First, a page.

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Wood Engraving

R.J. Beedham



The wood used is boxwood and where fineness of work is desired no other wood is suitable. Dark marks sometimes indicate inferior quality; white marks are always bad and should be avoided. Many other kinds of wood have been tried for engraving without success, especially for work of a moderately fine character. For large work, such as are termed posters, sycamore and pine are principally used.

The method of producing these large blocks is called cutting. Knives, 'V' tools and gouges, instead of gravers are used, and the long grain of the wood is the printing surface of these; whereas that which is accepted as engraving proper is always on the end grain of the boxwood. This being the only really reliable wood for wood engraving, and the engraver's staple material, it deserves more than a passing notice.

Turkey produces the finest boxwood though many good samples come from the Crimea and the Caucasus.

The best and most valuable wood is of very slow growth, hard and heavy, and of a very fine and close texture. The wood is sent over in logs. Careful judgment is required in its selection when sent into the market. It must be thoroughly seasoned before being used by the engraver as new wood retains its moisture for a long time, is most liable to split and warp, and is very susceptible to changes of temperature.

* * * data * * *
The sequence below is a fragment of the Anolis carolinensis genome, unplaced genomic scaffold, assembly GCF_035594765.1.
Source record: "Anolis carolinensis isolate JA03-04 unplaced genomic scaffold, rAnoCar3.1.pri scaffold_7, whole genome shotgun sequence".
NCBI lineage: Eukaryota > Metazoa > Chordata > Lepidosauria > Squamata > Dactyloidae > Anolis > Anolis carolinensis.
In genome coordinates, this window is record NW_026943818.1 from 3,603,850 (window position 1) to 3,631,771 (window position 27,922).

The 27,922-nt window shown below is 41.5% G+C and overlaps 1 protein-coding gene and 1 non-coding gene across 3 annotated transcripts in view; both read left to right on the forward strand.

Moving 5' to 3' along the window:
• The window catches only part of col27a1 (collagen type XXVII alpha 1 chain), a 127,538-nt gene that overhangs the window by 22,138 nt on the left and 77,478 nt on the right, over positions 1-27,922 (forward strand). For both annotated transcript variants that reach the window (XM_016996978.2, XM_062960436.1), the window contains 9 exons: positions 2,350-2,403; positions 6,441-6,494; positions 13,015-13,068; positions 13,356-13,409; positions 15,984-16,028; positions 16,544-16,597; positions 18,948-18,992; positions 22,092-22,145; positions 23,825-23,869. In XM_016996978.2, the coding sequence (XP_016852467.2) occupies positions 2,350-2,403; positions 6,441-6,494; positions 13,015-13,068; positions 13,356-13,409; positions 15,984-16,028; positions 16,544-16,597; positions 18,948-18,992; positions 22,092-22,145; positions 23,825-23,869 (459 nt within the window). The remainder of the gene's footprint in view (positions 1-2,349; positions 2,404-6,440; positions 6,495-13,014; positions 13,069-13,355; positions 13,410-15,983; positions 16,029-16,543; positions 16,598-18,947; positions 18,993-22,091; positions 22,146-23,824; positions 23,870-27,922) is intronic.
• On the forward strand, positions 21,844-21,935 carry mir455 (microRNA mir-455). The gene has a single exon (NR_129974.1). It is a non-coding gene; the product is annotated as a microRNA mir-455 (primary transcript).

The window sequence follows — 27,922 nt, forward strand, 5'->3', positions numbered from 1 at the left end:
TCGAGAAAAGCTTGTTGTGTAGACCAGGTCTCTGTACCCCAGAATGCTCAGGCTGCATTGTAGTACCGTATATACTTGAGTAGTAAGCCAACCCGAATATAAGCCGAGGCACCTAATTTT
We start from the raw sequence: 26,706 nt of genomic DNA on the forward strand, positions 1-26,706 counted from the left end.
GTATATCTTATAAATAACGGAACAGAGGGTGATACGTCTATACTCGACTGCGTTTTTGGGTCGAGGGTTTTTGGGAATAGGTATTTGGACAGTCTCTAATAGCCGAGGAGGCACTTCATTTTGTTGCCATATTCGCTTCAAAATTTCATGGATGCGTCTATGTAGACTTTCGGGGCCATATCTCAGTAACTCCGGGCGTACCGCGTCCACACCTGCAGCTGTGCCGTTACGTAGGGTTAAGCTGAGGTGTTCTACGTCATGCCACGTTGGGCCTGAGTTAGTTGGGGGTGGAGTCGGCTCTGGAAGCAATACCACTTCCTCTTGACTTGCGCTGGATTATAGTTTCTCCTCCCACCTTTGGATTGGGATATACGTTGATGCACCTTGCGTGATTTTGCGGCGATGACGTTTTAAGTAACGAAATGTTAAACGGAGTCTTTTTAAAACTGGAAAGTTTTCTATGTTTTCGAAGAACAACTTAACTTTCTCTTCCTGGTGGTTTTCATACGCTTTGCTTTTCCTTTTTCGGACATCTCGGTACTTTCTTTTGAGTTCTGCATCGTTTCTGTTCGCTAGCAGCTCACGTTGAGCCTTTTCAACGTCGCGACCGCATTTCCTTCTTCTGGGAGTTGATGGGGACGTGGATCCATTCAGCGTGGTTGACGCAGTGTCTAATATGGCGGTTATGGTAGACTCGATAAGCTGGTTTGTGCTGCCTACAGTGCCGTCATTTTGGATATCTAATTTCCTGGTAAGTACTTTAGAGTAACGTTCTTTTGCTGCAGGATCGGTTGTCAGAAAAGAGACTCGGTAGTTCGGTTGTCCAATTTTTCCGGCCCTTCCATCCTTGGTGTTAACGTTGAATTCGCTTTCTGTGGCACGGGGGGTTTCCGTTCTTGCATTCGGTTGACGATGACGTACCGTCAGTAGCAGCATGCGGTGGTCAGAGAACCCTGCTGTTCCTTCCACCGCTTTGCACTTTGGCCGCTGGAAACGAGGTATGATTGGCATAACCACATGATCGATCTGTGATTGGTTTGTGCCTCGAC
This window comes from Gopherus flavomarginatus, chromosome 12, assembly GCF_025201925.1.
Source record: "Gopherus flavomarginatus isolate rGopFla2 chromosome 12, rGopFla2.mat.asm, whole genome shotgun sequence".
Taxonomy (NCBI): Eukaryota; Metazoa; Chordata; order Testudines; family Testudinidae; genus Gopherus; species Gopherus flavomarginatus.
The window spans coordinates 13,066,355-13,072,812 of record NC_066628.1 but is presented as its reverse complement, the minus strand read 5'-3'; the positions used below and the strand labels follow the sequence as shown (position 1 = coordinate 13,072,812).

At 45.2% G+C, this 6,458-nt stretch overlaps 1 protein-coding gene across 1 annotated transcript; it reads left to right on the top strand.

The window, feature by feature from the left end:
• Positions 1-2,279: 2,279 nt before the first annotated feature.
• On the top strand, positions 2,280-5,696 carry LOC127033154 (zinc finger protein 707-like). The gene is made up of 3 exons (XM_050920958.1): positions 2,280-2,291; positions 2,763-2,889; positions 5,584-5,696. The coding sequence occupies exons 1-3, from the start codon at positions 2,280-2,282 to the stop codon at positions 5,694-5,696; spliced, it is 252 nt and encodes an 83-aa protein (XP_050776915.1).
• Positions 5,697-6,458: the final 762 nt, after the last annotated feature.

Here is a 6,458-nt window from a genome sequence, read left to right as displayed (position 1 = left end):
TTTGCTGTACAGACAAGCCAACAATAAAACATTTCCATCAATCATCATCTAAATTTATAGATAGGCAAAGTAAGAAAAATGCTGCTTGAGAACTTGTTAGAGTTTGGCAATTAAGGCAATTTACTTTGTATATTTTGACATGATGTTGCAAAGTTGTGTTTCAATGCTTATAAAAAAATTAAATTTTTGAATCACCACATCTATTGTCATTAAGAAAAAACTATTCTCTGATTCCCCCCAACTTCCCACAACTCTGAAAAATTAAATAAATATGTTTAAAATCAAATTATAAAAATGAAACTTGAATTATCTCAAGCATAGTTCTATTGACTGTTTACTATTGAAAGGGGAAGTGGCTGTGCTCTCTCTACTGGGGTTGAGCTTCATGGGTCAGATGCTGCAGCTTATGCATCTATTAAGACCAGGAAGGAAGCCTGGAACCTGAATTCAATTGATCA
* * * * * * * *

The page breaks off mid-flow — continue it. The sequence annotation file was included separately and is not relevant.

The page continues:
The measurement of the logs is from 7 to 12 inches in diameter and the first process of blockmaking is to cut these logs into slices crosswise about inch in thickness. They are then placed singly in racks for many months to season, and during this time sharp cracks are heard which denote that the slices of wood are drying and splitting from the core. Owing to this splitting, only blocks of small size can be obtained from one piece; where larger blocks are required and also for the sake of economising wood, it is necessary to join pieces together. The best and strongest way is to groove and tongue them together. The sides of the pieces must be planed true, the grooves cut and the tongues (of some hard wood) glued into the grooves with very thin glue. They are then pressed very tightly together with clamps and left to dry. Another way is simply to glue the pieces together without the groove and tongue. In an even temperature they hold together quite well, and if the block is for temporary use, little danger need be apprehended of the joint's opening. Always use very thin glue thinly applied. The block has now to be planed down to about 2 of an inch thickness, which is the height of type, scraped with a steel scraper until perfectly level and smooth and finished off with the finest sand or emery paper.


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